Most benign gastric ulcers are healed through suppression of gastric acid by a proton pump inhibitor (PPI). Despite prolonged use of a PPI, some gastric ulcers still do not heal. The primary goal of this study is to investigate the relationship between the expression of connexin 32 (Cx32), a major gap junction protein expressed in the gastric mucosa, and the healing response of gastric ulcers.


Patients with endoscopically verified gastric ulcer were treated with a standard dose of PPI for 12 weeks. Histological studies were performed to exclude malignancy. In total, 10 patients having endoscopically verified gastric ulcers with delayed healing at the end of the PPI course were included in this study. The control group consisted of 11 patients with gastric ulcers that healed normally. The expression of Cx32 in the gastric mucosa of the ulcer margin was analyzed by immunoblotting.


Patients with gastric ulcer showing delayed healing had significantly reduced Cx32 expression in the gastric mucosa compared with the patients in whom the ulcers healed normally (i.e., controls). Age, sex, presence of duodenal ulcers, location and size of gastric ulcer, ulcer staging, Helicobacter pylori infection, use of nonsteroidal anti-inflammatory drugs (NSAIDs) and aspirin, smoking, and alcohol consumption were similar in both the control and delayed healing groups. H. pylori infection, use of NSAIDs, smoking, and alcohol consumption all had no significant impacts on the expression of Cx32. Age and expression of Cx32 were not correlated.


Downregulation of Cx32 in the gastric mucosa of the ulcer margin may predict delayed healing in patients with gastric ulcer following acid-suppression therapy.


Connexins ; Proton pump inhibitors ; Refractory stomach ulcer


The pathogenesis of gastric ulcer involves the interplay between injuries, defense, and repair of the gastric mucosa, as it is constantly exposed to a harmful environment. The chronic nature of gastric ulcers has been described to be associated with the size of the ulcer [1] , smoking [2] , persistence of Helicobacter pylori infection [3] , continued use of nonsteroidal anti-inflammatory drugs (NSAIDs) [4] , and an impaired response to antisecretory agents [5] .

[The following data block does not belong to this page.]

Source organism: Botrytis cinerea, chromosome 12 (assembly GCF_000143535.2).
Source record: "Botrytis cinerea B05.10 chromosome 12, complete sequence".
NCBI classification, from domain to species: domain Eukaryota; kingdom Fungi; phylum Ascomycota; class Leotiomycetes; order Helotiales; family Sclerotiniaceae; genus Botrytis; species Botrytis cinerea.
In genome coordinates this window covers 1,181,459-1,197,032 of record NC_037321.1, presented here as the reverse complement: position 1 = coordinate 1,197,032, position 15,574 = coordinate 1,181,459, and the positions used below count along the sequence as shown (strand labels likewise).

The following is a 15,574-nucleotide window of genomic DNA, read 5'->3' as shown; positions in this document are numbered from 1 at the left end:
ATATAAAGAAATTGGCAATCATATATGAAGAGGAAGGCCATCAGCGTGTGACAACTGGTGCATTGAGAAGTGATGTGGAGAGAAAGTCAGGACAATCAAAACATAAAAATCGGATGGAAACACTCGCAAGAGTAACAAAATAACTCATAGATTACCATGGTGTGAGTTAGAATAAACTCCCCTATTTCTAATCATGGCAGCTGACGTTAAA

Suppressing acid secretion is the mainstay of treatment for a gastric ulcer [6] . During the period when histamine-2-receptor antagonists (H2RAs) were popular, gastric ulcers that did not healed well after treatment with a standard dose of H2RA for 12 weeks were termed “intractable” or “refractory ulcers” [7] . Proton pump inhibitors (PPIs) provide better healing effects and fewer relapses than H2RA in managing gastric ulcers [6]  ;  [8] . However, even after aggressive and prolonged treatment with PPI, not all gastric ulcers heal completely [5]  ;  [9] . Even after removing noxious environmental agents, poor healing of benign gastric ulcers can still be observed in certain circumstances [5]  ;  [10] . The pathogenesis of this delayed healing response is not well understood. Transforming growth factor-β (TGF-β) and its receptors were found to be strongly expressed in well-healed ulcers but they were downregulated in half of the refractory gastric ulcers. In the other half of the refractory gastric ulcers, TGF-β was still normally expressed in the mucosa [11] . Factors other than growth factors may play a role in the healing process of a gastric ulcer.

Gap junction intercellular communication is crucial in diverse cellular processes such as homeostasis, morphogenesis, cell differentiation, and growth regulation. Communication spreads through gap junctional channels constructed by a family of connexin proteins [12] . Connexins are associated with a wide range of biological functions from providing restitution following cell damage to maintaining the integrity of the gastric mucosa [13] . Gap junction proteins in the gastric mucosa have been associated with several pathological states of the stomach, including intestinal metaplasia and gastric carcinoma [14]  ;  [15] . A decrease in gap junctions has also been observed in the active stage of human gastric ulcers [16] .

Connexin 32 (Cx32) is among the major gap junction proteins expressed in the gastric mucosa. Few studies have examined the role of Cx32 in the healing process of gastric ulcers. It is decreased or absent during the active stage of the ulcers, but its reappearance is reported to be related to the healing of gastric ulcers [17]  ;  [18] . The role of gap junctions when gastric ulcers persist, however, remains unclear. The purpose of this study was to investigate the association of Cx32 expression between different healing responses of gastric ulcers. The expression level of Cx32 was compared between normally healed gastric ulcers and those with delayed healing.